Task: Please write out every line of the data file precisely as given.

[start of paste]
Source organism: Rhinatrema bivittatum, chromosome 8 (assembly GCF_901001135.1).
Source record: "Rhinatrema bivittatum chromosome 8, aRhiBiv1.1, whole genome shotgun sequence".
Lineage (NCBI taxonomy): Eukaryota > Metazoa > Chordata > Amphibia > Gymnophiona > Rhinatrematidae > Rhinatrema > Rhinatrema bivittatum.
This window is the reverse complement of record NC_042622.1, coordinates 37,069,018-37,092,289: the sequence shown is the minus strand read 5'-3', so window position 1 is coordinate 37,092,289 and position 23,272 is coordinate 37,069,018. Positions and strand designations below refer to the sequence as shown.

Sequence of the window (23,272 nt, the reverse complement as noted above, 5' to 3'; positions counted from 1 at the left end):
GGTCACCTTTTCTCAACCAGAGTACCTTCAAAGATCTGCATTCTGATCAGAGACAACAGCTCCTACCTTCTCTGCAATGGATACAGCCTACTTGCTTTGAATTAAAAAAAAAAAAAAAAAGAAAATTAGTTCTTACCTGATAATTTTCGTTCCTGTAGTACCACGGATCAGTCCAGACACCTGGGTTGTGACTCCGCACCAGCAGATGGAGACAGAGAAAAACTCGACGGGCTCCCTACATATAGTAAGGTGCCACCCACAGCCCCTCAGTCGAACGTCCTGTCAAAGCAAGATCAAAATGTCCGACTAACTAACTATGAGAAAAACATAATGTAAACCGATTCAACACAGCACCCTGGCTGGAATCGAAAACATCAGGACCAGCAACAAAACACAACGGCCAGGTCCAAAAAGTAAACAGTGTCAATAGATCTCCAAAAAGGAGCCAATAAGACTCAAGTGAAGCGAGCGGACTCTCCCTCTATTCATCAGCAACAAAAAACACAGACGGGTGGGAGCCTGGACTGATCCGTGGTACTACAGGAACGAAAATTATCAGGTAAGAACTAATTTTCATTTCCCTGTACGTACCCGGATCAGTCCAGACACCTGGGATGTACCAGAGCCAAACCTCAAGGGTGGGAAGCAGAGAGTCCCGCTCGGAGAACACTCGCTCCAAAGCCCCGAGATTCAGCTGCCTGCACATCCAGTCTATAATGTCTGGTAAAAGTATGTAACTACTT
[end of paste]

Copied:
Source organism: Rhinatrema bivittatum, chromosome 8 (assembly GCF_901001135.1).
Source record: "Rhinatrema bivittatum chromosome 8, aRhiBiv1.1, whole genome shotgun sequence".
Lineage (NCBI taxonomy): Eukaryota > Metazoa > Chordata > Amphibia > Gymnophiona > Rhinatrematidae > Rhinatrema > Rhinatrema bivittatum.
This window is the reverse complement of record NC_042622.1, coordinates 37,069,018-37,092,289: the sequence shown is the minus strand read 5'-3', so window position 1 is coordinate 37,092,289 and position 23,272 is coordinate 37,069,018. Positions and strand designations below refer to the sequence as shown.

Sequence of the window (23,272 nt, the reverse complement as noted above, 5' to 3'; positions counted from 1 at the left end):
GGTCACCTTTTCTCAACCAGAGTACCTTCAAAGATCTGCATTCTGATCAGAGACAACAGCTCCTACCTTCTCTGCAATGGATACAGCCTACTTGCTTTGAATTAAAAAAAAAAAAAAAAAGAAAATTAGTTCTTACCTGATAATTTTCGTTCCTGTAGTACCACGGATCAGTCCAGACACCTGGGTTGTGACTCCGCACCAGCAGATGGAGACAGAGAAAAACTCGACGGGCTCCCTACATATAGTAAGGTGCCACCCACAGCCCCTCAGTCGAACGTCCTGTCAAAGCAAGATCAAAATGTCCGACTAACTAACTATGAGAAAAACATAATGTAAACCGATTCAACACAGCACCCTGGCTGGAATCGAAAACATCAGGACCAGCAACAAAACACAACGGCCAGGTCCAAAAAGTAAACAGTGTCAATAGATCTCCAAAAAGGAGCCAATAAGACTCAAGTGAAGCGAGCGGACTCTCCCTCTATTCATCAGCAACAAAAAACACAGACGGGTGGGAGCCTGGACTGATCCGTGGTACTACAGGAACGAAAATTATCAGGTAAGAACTAATTTTCATTTCCCTGTACGTACCCGGATCAGTCCAGACACCTGGGATGTACCAGAGCCAAACCTCAAGGGTGGGAAGCAGAGAGTCCCGCTCGGAGAACACTCGCTCCAAAGCCCCGAGATTCAGCTGCCTGCACATCCAGTCTATAATGTCTGGTAAAAGTATGTAACTACTT